The 5 stages of buying and selling a stock
Find out how to buy and sell shares in the most efficient way to minimise mistakes and maximise your potential profits by following these 5 steps.
As an investor, you can access plenty of tools for buying and selling shares. What can set your portfolio apart from others in a way that suits your investing strategy is using proper research. Our step-by-step guide explains how.
Research can involve using an economic calendar to stay ahead of significant macroeconomic events, reviewing the latest data on stocks and shares with market analysis tools, or absorbing opinions from professional analysts and experts. If you want a leg up on deciding when to buy or sell your stocks, there’s probably much more information available than you realise.
Step 1. Decide on your strategy
There’s no “one-size-fits-all” method for how to buy shares. So, this first step is all about making the process relevant to your portfolio.
When you’re buying stock, any new investment must align with your goals. It should fit in well with both your investing time horizon and appetite for risk.
You may want to buy a stock and make it a core holding in your portfolio. Or, you may pick an investment that will play a smaller role.
The biggest tip when buying shares is to make sure that it’s a purchase with intention behind it. Don’t pick a stock just because others are buying it. It’s worth taking the time to think about the investment and how it fits in with your long-term investing plans.
Step 2. Research the stock
Once you’ve got an idea about the type of shares you want to buy, the next step is research.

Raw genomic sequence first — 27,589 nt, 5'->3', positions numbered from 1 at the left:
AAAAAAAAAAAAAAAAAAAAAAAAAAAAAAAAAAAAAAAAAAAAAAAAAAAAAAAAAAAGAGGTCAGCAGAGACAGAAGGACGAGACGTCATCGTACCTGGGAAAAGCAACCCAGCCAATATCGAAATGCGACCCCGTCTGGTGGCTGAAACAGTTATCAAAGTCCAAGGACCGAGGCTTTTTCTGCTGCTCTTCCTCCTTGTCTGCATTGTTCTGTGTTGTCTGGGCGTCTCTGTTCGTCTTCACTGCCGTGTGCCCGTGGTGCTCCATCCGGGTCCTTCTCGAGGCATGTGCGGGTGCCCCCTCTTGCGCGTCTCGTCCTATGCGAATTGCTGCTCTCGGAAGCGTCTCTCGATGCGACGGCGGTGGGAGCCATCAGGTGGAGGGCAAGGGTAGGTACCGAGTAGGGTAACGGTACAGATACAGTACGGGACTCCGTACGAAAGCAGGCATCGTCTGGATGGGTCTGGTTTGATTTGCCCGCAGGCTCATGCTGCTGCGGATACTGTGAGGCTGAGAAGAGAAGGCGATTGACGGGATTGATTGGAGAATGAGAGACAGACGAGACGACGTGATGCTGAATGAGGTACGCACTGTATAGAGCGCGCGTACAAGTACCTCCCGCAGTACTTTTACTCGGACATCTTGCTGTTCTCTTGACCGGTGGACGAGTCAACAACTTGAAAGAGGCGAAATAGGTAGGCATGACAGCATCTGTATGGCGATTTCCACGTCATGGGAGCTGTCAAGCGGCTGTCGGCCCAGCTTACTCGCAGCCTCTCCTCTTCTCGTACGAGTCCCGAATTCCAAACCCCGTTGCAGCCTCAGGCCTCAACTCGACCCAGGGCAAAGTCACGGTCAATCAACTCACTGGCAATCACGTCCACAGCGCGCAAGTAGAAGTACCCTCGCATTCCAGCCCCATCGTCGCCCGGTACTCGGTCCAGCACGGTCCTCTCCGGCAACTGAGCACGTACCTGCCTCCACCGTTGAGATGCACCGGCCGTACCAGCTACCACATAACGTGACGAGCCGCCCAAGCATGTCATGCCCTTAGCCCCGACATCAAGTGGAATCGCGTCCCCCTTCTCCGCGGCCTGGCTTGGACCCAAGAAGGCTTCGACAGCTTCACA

Before buying shares, it’s worth using all possible research tools. This can involve digging into elements such as:
- Current company news
- Environmental, social and governance (ESG) or socially responsible investing (SRI) credentials
- Valuation fundamentals
- Analyst opinions
- Whether you’d be better off buying an individual stock or diversifying with an exchange traded fund (ETF)
Not all brokers offer a full range of tools for research and stock analysis. One example of a platform that provides plenty of research tools is IG. With IG, you can access:
- Stock screeners
- Insights and expert opinions
- Analysis tools and market insights
- Macroeconomic calendar for notable events
- Up-to-date news and trade ideas
- Podcasts and special reports
- Learning resources like webinars, seminars, and strategy planning articles
Step 3. Buy the stock
Once you’ve identified that you want a stock, it’s time to buy it.
With most platforms, you’ll be charged a fee for buying shares. This is due to the work that goes on behind the scenes to make your trade.
Fees can vary depending on what you want to buy. For example, international shares can be more expensive because of the extra effort involved.
When buying a stock, it’s important to use the right trading order type. Using a trading order can help ensure you don’t overpay. Below are some basic order types.
|Order type||What’s it for?|
|Market order||When you want to buy stock as soon as possible at the next best available price|
|Limit order||You set a price limit on how much you’re willing to buy stock for.|
|Stop order/stop-loss||You set a price you want to buy at, and once the threshold is met, it triggers a market order.|
What's going on behind the scenes when you buy or sell shares?